Earlier in the week the government finally announced the appointment of the Stakeholder Advisory Group required under the Open Government Partnership, with not a former National MP in sight! It also announced that it was beginning public consultation on its Midterm Self-Assessment Report, which is due at the end of September. But there's a hitch: they're doing it wrong.
What OGP members are supposed to do is consult on their draft reports. Its right there in the OGP's procedures manual [p. 39]:
All countries are required to have at least a two-week public comment period on draft self-assessment reports before finalizing, for public input on implementation performance into account.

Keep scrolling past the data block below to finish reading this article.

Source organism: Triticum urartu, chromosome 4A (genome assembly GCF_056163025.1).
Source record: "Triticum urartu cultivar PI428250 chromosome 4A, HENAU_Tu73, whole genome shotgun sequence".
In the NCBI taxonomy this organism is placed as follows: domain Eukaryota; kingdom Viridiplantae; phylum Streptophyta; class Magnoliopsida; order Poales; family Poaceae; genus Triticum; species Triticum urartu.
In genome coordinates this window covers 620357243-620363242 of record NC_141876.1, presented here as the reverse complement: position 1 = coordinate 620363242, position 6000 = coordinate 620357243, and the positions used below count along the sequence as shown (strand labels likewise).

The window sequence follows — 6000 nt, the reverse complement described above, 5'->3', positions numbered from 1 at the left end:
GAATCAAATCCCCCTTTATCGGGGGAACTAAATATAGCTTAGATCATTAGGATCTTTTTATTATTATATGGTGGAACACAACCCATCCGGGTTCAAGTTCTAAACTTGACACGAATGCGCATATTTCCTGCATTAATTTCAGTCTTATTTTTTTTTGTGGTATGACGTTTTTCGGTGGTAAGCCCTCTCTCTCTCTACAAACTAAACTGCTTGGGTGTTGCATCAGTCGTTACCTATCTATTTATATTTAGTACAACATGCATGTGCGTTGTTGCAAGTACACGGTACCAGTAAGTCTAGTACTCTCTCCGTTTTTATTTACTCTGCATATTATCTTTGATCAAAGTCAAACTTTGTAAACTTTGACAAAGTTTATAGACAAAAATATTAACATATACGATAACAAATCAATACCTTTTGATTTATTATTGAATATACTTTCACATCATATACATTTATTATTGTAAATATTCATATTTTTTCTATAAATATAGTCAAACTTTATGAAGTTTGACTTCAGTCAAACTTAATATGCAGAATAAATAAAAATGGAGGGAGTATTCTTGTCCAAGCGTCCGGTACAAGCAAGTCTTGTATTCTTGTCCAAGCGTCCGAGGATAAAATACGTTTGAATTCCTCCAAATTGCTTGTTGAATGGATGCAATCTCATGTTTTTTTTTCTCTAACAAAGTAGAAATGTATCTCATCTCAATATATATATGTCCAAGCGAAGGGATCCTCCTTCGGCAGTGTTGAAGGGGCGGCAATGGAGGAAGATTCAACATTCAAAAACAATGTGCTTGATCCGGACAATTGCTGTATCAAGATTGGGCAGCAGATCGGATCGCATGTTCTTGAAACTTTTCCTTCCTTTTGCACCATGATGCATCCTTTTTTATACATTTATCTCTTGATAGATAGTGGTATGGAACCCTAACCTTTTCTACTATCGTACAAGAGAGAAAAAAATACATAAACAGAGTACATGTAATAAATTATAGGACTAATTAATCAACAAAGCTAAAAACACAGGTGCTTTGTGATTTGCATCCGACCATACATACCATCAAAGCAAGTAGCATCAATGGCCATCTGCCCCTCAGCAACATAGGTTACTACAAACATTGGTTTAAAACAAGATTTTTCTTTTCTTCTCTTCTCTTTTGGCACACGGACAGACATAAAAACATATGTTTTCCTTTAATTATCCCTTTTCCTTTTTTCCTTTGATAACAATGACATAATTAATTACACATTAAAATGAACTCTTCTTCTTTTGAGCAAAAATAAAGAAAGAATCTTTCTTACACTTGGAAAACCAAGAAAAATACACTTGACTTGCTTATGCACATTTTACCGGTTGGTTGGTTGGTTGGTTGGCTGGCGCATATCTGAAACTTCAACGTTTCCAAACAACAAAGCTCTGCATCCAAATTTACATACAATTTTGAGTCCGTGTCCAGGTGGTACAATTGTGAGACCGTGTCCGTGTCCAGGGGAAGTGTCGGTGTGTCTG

And here's an example of how the UK did it.
Instead, National is consulting at the beginning of the process, asking vague questions about its unambitious "goals". Which means that unless they hold another round of consultation before the report is submitted (highly unlikely given the timeframe), New Zealand will fail its first assessment under the OGP.
Heckuva job, guys. Glad to know you're on the case.
And on the positive side: it will be good to have the government called on its bullshit. Because right from the beginning, its been clear that they've had no real commitment to the OGP. They dithered over joining, ignored consultation requirements in developing their action plan, then chose completely unambitious goals which were basicly stuff they were doing anyway. They're not interested in open government, and they're certainly not interested in greater transparency. And having a formal declaration of that from an international body might be the only way to get some change.